by Bruce TierneyMarch, 2006
A reluctant cop on the beat in Brazil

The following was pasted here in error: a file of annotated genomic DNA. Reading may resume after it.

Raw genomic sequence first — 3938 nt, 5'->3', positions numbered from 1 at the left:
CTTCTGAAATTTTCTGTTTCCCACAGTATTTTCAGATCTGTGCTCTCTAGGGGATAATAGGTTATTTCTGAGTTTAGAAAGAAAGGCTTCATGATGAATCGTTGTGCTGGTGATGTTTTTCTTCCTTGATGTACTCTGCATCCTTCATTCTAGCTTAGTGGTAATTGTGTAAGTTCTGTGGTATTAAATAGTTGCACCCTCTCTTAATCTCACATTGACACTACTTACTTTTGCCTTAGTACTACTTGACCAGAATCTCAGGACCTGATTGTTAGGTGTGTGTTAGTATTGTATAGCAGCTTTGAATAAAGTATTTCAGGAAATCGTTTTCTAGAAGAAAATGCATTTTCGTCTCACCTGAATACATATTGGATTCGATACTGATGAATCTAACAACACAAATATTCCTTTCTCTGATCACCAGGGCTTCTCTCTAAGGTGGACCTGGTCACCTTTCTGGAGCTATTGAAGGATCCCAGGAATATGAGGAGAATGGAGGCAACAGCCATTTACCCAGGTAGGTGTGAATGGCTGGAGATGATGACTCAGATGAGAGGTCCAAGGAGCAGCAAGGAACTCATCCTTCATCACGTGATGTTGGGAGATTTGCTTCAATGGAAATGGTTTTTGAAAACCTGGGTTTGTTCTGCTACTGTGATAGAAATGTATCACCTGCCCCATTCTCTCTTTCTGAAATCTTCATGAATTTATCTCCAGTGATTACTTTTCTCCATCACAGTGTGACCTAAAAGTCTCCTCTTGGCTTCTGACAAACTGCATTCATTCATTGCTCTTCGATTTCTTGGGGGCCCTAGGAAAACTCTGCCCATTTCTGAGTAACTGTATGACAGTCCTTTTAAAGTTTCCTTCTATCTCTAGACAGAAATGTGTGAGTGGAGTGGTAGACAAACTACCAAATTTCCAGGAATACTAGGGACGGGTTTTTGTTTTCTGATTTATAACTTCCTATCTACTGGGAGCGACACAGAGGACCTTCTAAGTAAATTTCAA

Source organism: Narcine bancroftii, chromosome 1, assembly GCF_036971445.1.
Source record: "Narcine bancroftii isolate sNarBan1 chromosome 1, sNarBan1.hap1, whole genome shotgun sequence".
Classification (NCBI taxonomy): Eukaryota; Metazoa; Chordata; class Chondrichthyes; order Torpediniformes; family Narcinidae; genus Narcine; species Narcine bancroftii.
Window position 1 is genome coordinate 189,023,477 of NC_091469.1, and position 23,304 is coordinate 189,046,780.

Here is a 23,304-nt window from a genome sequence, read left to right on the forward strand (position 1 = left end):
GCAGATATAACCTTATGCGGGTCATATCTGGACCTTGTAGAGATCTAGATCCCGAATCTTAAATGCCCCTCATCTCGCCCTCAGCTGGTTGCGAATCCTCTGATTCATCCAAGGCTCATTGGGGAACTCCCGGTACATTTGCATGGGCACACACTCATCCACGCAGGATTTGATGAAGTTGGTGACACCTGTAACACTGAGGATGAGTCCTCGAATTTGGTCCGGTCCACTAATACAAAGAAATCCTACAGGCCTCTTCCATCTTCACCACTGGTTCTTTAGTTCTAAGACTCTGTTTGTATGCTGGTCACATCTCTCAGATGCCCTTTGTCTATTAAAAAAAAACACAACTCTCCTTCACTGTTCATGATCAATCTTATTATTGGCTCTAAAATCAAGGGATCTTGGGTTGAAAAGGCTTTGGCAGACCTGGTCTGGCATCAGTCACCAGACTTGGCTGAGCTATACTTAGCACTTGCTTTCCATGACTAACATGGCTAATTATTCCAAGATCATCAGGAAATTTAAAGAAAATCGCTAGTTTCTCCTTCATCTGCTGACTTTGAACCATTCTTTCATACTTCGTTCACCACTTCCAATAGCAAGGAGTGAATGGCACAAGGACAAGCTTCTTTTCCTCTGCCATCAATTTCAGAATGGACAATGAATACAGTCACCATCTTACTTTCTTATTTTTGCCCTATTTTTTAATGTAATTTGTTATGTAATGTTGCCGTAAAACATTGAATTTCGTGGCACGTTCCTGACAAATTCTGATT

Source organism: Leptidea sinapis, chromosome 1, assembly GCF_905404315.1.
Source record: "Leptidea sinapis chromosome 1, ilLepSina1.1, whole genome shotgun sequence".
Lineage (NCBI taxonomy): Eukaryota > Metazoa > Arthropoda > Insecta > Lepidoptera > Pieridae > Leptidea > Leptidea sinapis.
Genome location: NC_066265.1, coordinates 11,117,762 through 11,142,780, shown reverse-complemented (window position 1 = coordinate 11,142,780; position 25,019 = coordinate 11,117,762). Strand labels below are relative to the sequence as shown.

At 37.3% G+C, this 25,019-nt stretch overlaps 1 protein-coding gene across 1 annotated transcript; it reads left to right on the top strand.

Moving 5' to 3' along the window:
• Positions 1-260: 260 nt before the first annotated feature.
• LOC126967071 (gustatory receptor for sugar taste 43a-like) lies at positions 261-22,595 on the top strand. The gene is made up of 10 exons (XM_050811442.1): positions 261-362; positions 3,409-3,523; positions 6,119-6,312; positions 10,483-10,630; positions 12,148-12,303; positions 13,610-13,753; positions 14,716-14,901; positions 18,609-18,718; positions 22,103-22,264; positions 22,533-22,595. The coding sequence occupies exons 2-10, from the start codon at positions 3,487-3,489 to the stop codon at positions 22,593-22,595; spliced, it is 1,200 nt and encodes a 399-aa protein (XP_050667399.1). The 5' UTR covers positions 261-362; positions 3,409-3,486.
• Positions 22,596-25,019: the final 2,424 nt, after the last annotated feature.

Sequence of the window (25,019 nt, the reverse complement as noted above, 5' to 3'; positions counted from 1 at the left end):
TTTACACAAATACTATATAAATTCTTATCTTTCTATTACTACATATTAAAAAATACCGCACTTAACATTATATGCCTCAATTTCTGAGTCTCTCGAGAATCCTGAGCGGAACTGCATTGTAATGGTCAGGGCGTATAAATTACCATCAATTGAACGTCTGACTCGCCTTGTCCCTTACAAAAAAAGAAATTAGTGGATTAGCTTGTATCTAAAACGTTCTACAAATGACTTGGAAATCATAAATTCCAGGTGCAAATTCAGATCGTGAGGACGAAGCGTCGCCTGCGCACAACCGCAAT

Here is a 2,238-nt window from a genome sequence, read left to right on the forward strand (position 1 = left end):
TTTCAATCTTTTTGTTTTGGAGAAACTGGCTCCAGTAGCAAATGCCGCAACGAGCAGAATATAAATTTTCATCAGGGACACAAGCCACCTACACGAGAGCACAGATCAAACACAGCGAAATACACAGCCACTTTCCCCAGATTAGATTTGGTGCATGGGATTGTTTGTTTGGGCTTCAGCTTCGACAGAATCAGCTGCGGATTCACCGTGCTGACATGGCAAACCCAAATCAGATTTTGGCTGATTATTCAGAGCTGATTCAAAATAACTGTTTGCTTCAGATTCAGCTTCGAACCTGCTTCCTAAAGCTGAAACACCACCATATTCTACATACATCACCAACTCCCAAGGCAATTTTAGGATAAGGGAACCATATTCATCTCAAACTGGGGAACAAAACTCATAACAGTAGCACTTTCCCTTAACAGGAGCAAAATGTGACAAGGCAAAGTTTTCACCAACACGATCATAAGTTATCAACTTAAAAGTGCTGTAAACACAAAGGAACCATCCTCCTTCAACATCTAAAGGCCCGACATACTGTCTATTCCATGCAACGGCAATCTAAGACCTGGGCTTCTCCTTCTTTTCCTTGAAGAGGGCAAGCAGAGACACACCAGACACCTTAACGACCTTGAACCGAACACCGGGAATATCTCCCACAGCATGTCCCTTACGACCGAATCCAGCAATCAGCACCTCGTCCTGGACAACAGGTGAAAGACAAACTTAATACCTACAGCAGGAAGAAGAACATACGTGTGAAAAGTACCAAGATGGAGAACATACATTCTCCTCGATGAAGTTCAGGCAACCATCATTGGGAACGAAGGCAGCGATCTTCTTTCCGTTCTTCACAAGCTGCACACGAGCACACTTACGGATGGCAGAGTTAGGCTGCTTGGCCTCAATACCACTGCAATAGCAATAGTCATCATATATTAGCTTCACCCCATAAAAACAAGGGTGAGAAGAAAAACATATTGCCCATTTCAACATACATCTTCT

When I reviewed Luis Alfredo Garcia-Roza's A Window in Copacabana in January 2005, I wrote (some might say gushed ) that the book was tropical noir at its best, lush with exotic background and sophisticated in dialogue and plot. Now, Garcia-Roza is back with another tale featuring the likable and literate Chief Inspector Espinosa, Pursuit. If given free rein, Espinosa would much prefer to own an upscale used book shop, but he continues nonetheless to employ his vast powers of deduction and intuition in solving some of Rio's most puzzling murders. Espinosa is enjoying his December vacation (the height of Brazilian summer), when he receives a call from a noted psychologist. It seems the psychologist's daughter has disappeared with one of his patients, a young man who is none too stable. The psychologist is convinced that his daughter has been kidnapped, but the police are unwilling to intervene without more evidence. A few days later, the girl returns unharmed, insisting it was all a misunderstanding (but she is not entirely believable). Shortly thereafter, her erstwhile captor turns up dead. It will be but the first in a chain of killings, all linked to the psychologist and/or his former patient. Pursuit is not a conventional police procedural; rather, it is a dreamy tropical tale reminiscent of Alexander McCall Smith's No. 1 Ladies' Detective Agency stories, with a dash of Gabriel Garc’a M‡rquez to add a bit of darkness.